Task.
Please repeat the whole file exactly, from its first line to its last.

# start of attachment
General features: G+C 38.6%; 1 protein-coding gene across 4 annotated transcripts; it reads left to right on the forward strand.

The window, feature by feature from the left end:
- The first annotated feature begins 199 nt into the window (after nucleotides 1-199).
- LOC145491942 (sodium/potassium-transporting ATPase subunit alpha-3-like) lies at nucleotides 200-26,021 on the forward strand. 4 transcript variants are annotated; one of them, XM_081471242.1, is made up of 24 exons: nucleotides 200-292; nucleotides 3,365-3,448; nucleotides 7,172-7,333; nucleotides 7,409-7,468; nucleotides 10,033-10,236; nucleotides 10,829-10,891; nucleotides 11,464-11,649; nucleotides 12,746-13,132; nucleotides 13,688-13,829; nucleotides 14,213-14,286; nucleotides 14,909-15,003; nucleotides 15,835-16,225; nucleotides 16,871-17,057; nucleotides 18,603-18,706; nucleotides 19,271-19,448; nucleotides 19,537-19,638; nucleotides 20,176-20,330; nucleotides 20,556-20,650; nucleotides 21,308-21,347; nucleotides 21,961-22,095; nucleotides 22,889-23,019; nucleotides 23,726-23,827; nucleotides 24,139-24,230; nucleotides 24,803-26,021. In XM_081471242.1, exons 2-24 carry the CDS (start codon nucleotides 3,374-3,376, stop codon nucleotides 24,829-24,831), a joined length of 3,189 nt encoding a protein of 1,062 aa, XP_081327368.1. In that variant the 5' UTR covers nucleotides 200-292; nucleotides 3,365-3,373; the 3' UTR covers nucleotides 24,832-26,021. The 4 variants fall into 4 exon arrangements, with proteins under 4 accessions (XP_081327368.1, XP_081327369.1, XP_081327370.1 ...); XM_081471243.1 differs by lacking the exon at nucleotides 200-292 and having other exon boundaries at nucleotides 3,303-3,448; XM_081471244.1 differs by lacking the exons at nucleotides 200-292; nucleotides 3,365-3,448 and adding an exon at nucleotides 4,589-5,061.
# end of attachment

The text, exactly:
General features: G+C 38.6%; 1 protein-coding gene across 4 annotated transcripts; it reads left to right on the forward strand.

The window, feature by feature from the left end:
- The first annotated feature begins 199 nt into the window (after nucleotides 1-199).
- LOC145491942 (sodium/potassium-transporting ATPase subunit alpha-3-like) lies at nucleotides 200-26,021 on the forward strand. 4 transcript variants are annotated; one of them, XM_081471242.1, is made up of 24 exons: nucleotides 200-292; nucleotides 3,365-3,448; nucleotides 7,172-7,333; nucleotides 7,409-7,468; nucleotides 10,033-10,236; nucleotides 10,829-10,891; nucleotides 11,464-11,649; nucleotides 12,746-13,132; nucleotides 13,688-13,829; nucleotides 14,213-14,286; nucleotides 14,909-15,003; nucleotides 15,835-16,225; nucleotides 16,871-17,057; nucleotides 18,603-18,706; nucleotides 19,271-19,448; nucleotides 19,537-19,638; nucleotides 20,176-20,330; nucleotides 20,556-20,650; nucleotides 21,308-21,347; nucleotides 21,961-22,095; nucleotides 22,889-23,019; nucleotides 23,726-23,827; nucleotides 24,139-24,230; nucleotides 24,803-26,021. In XM_081471242.1, exons 2-24 carry the CDS (start codon nucleotides 3,374-3,376, stop codon nucleotides 24,829-24,831), a joined length of 3,189 nt encoding a protein of 1,062 aa, XP_081327368.1. In that variant the 5' UTR covers nucleotides 200-292; nucleotides 3,365-3,373; the 3' UTR covers nucleotides 24,832-26,021. The 4 variants fall into 4 exon arrangements, with proteins under 4 accessions (XP_081327368.1, XP_081327369.1, XP_081327370.1 ...); XM_081471243.1 differs by lacking the exon at nucleotides 200-292 and having other exon boundaries at nucleotides 3,303-3,448; XM_081471244.1 differs by lacking the exons at nucleotides 200-292; nucleotides 3,365-3,448 and adding an exon at nucleotides 4,589-5,061.